Iran to Order 600,000 TEU of Container Newbuilds
Iran's Islamic Republic of Iran Shipping Lines (IRISL) has announced plans to order new 18,000 TEU (Triple-E type) container vessels from Chinese yards, according to Iran's Press TV.
The orders could total to 600,000 TEU in all, plus new general cargo ships and bulkers. At present, IRISL has a fleet of 160 vessels.
The news gives more detail to reports earlier in the year that IRISL would look to modernize its fleet.
“We are facing a new situation with the West. There are lots of opportunities, especially for IRISL,” recently appointed chairman Mohammed Saeidi told media. “We have to develop and increase our facilities and ships.”
Current sanctions ban Iranian vessels from American and EU ports, but the lifting of the restrictions is expected early next year as Iran shows compliance with its recently negotiated nuclear accord.
IRISL is said to be in talks with Chinese banks for loan assistance, conditional on the construction of the new vessels in China's beleaguered shipyard sector. China's “white list” approved shipyards receive government preference and assistance, including tax rebates and access to capital.
Shipping analysts suggest that container vessels operating on the major Asia-U.S. and Asia-Europe routes are operating below cost, and that consolidation and capacity reduction will be essential to bring shipping supply in line with demand.
Tom Leander, a commentator with Lloyd's List, suggested on Thursday that the construction of such large vessels has been partly responsible for the recent rate collapse. “If one alliance has ultra large ships, the competitors must have them, too. Collectively, this is insanity — ending up with more large ships than anyone wants or needs,” he said.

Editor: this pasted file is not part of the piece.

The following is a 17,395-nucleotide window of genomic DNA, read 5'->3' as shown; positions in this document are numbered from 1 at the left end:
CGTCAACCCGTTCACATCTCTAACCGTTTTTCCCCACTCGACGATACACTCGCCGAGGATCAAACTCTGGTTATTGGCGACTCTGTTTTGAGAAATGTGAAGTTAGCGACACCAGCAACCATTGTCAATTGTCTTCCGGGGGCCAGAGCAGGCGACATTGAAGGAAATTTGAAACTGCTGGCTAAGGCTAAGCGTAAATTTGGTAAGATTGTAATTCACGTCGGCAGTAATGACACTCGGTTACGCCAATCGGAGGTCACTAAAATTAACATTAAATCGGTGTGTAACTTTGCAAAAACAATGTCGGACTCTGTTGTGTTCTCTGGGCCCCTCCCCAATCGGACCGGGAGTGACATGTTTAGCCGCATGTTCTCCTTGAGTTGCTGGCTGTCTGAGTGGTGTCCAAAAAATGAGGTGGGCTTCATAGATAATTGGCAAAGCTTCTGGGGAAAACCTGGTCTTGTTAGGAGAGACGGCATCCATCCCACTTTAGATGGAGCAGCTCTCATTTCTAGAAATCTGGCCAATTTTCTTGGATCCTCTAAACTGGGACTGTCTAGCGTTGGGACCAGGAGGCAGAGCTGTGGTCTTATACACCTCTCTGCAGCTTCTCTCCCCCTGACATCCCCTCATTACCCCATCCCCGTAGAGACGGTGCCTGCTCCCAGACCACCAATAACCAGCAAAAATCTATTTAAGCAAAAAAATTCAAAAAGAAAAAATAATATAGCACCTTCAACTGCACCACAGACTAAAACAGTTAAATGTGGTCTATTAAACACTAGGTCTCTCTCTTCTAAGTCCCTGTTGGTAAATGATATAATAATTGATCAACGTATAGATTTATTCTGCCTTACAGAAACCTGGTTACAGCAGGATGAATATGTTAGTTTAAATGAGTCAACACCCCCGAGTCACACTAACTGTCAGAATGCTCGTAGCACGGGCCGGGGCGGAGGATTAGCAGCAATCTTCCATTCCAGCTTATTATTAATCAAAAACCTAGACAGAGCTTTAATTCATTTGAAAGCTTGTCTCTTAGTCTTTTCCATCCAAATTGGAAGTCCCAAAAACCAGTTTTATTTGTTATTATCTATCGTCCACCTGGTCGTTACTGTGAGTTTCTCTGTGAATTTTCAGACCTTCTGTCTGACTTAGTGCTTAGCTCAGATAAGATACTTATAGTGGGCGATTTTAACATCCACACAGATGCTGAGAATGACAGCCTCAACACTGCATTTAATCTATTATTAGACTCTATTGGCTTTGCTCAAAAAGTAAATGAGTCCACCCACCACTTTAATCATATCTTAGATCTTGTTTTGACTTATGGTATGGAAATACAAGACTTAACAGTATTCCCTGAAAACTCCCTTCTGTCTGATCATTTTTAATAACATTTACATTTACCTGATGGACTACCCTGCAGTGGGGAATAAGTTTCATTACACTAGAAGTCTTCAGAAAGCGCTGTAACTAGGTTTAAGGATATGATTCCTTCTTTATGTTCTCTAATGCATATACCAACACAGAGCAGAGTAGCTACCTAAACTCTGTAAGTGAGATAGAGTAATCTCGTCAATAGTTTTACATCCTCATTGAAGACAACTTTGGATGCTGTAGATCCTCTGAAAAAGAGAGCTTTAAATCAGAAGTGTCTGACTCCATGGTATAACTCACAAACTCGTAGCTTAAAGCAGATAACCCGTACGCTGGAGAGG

IRISL has also announced its intention to renew a preexisting joint venture with Shipping Corporation of India and to enter into partnership with Italian firm Fratelli Cosulich for the marketing of IRISL's services in the Mediterranean.
In addition to IRISL's announcement of expansion plans, Iranian shipbuilder ISOICO has also announced a joint venture with Hyundai Heavy Industries of Korea, and national tanker company NITC has announced that it will order multiple VLNGs from Chinese and Korean yards.
U.S. authorities have previously connected IRISL to covert attempts to transport banned cargo for Iran's military programs, and to reregister its vessels with front companies to avoid sanctions.